• Spas are a necessity for resorts and hotels. The Spa Business is experiencing an exponential growth rate. The number of Spa Goers is growing. Spas are hotel profit centers. Great statements! Great trends! What are the realities that these trends bring? The supply of spas has grown to the point that competition and consumer knowledge has changed the face of the industry. Now it is not just "a spa" that is necessary for a resort or hotel, it is a spa with an experience that is special for each guest along with service that is so seamless that the guest is not aware of it. No matter how spectacular the architectural features, or chic the interior design, or how creative the spa menu; if the experience and service delivery falls short, then guests do not recommend or return to the spa. Read on...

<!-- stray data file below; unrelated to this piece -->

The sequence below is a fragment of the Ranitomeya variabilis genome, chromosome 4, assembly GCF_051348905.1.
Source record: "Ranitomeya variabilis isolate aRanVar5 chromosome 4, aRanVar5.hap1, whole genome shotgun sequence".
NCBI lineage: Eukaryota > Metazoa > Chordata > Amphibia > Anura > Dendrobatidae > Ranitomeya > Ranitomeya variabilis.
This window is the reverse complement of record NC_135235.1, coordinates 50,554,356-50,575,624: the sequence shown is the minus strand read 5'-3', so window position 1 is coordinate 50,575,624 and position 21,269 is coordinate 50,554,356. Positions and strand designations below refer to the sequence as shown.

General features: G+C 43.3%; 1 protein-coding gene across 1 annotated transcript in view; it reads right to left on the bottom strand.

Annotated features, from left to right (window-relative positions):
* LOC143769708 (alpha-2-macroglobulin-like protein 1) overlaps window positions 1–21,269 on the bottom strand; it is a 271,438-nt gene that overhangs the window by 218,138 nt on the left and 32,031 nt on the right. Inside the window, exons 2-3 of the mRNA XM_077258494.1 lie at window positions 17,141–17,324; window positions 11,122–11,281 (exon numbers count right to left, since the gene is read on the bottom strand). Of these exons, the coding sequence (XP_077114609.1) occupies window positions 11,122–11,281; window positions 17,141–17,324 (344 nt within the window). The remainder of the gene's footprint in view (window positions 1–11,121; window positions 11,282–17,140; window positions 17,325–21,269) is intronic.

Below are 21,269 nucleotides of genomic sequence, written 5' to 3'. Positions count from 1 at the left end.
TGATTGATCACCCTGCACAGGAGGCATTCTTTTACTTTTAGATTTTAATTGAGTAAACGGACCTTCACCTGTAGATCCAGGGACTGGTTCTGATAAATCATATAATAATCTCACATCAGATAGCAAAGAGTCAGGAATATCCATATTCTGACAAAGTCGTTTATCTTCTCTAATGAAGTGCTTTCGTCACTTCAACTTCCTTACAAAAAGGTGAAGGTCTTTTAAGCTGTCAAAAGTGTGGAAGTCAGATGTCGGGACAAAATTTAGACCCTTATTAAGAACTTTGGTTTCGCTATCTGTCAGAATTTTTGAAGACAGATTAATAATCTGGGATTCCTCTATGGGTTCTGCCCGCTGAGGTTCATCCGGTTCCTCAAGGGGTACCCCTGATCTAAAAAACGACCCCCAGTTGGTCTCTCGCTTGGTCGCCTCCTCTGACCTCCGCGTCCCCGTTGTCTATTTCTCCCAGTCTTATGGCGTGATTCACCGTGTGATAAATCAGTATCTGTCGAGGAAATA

Elaine Fenard
  • Spas, Health & Wellness
  • Identifying the Ideal Software for Your Spa
  • More than ever the spa industry has embraced technology to create better guest experiences and maintain more efficient business operations. In this article, we look at what a spa operator should know and ask before deciding which spa software platform would be best for his or her spa. The key message here is to be prepared before you go shopping. Read on...

Gary Henkin
  • Spas, Health & Wellness
  • How to Maximize Your Spa's Bottom Line